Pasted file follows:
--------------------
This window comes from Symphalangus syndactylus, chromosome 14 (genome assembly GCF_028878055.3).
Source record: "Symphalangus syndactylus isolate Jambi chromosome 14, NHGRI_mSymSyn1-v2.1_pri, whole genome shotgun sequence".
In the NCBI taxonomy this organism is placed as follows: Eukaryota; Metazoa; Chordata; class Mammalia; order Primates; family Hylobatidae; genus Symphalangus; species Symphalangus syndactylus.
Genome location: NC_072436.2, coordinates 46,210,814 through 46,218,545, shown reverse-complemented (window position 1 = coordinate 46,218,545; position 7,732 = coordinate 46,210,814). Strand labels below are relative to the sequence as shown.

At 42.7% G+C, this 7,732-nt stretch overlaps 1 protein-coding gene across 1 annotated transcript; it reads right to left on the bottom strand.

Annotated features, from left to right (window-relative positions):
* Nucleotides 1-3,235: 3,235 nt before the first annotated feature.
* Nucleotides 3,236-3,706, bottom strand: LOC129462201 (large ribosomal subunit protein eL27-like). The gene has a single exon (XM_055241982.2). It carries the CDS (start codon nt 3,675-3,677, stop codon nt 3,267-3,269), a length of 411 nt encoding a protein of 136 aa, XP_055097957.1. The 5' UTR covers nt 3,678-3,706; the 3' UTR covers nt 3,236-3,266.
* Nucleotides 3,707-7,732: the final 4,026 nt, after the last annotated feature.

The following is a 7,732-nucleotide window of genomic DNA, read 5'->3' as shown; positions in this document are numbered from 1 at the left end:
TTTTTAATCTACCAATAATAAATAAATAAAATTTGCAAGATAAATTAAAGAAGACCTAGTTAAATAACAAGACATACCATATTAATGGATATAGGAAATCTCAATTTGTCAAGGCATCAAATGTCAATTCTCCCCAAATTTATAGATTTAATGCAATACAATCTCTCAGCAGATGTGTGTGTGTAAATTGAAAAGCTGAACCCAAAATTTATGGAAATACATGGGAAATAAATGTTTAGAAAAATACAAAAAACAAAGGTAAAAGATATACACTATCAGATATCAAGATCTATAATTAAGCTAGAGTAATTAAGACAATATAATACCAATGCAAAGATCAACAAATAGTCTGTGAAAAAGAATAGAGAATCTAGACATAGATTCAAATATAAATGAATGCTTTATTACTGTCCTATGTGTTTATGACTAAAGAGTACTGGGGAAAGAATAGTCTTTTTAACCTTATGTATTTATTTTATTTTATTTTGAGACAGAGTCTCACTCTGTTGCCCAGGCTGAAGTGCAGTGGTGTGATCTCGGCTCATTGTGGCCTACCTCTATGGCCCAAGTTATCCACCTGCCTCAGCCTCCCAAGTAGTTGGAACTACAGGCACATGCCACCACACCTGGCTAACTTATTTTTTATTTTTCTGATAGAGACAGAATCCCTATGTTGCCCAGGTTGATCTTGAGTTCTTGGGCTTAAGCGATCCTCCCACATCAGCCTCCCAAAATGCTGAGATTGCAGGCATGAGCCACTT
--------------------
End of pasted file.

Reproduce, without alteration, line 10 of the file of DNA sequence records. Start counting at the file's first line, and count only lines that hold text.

The following is a 7,732-nucleotide window of genomic DNA, read 5'->3' as shown; positions in this document are numbered from 1 at the left end: